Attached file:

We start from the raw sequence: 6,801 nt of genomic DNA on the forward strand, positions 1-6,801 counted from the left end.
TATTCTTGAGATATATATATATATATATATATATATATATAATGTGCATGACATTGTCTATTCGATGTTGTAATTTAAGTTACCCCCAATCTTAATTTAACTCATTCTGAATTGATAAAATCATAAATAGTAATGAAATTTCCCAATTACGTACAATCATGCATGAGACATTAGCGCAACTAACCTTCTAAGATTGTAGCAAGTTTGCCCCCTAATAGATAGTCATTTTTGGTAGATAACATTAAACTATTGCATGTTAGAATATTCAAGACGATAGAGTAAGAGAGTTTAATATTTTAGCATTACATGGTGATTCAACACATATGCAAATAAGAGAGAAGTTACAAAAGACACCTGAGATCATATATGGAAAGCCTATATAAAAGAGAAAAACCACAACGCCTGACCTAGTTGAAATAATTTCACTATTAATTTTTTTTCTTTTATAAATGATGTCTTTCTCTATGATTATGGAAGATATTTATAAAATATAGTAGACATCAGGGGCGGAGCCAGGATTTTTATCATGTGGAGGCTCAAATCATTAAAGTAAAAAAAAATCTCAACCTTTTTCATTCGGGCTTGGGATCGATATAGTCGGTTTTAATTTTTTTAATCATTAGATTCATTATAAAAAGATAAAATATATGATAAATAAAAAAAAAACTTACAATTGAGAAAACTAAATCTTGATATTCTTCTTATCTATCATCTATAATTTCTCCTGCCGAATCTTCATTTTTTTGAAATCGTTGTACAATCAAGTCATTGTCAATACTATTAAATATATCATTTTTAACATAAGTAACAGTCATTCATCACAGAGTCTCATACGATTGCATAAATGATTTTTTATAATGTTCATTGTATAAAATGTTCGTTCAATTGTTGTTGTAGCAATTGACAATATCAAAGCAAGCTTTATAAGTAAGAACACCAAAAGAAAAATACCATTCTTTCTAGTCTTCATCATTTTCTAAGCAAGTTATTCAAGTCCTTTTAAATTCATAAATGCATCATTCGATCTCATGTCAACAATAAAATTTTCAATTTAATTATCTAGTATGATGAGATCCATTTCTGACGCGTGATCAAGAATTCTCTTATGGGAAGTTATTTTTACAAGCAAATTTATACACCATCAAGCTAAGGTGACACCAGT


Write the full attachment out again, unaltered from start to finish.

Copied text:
We start from the raw sequence: 6,801 nt of genomic DNA on the forward strand, positions 1-6,801 counted from the left end.
TATTCTTGAGATATATATATATATATATATATATATATATAATGTGCATGACATTGTCTATTCGATGTTGTAATTTAAGTTACCCCCAATCTTAATTTAACTCATTCTGAATTGATAAAATCATAAATAGTAATGAAATTTCCCAATTACGTACAATCATGCATGAGACATTAGCGCAACTAACCTTCTAAGATTGTAGCAAGTTTGCCCCCTAATAGATAGTCATTTTTGGTAGATAACATTAAACTATTGCATGTTAGAATATTCAAGACGATAGAGTAAGAGAGTTTAATATTTTAGCATTACATGGTGATTCAACACATATGCAAATAAGAGAGAAGTTACAAAAGACACCTGAGATCATATATGGAAAGCCTATATAAAAGAGAAAAACCACAACGCCTGACCTAGTTGAAATAATTTCACTATTAATTTTTTTTCTTTTATAAATGATGTCTTTCTCTATGATTATGGAAGATATTTATAAAATATAGTAGACATCAGGGGCGGAGCCAGGATTTTTATCATGTGGAGGCTCAAATCATTAAAGTAAAAAAAAATCTCAACCTTTTTCATTCGGGCTTGGGATCGATATAGTCGGTTTTAATTTTTTTAATCATTAGATTCATTATAAAAAGATAAAATATATGATAAATAAAAAAAAAACTTACAATTGAGAAAACTAAATCTTGATATTCTTCTTATCTATCATCTATAATTTCTCCTGCCGAATCTTCATTTTTTTGAAATCGTTGTACAATCAAGTCATTGTCAATACTATTAAATATATCATTTTTAACATAAGTAACAGTCATTCATCACAGAGTCTCATACGATTGCATAAATGATTTTTTATAATGTTCATTGTATAAAATGTTCGTTCAATTGTTGTTGTAGCAATTGACAATATCAAAGCAAGCTTTATAAGTAAGAACACCAAAAGAAAAATACCATTCTTTCTAGTCTTCATCATTTTCTAAGCAAGTTATTCAAGTCCTTTTAAATTCATAAATGCATCATTCGATCTCATGTCAACAATAAAATTTTCAATTTAATTATCTAGTATGATGAGATCCATTTCTGACGCGTGATCAAGAATTCTCTTATGGGAAGTTATTTTTACAAGCAAATTTATACACCATCAAGCTAAGGTGACACCAGT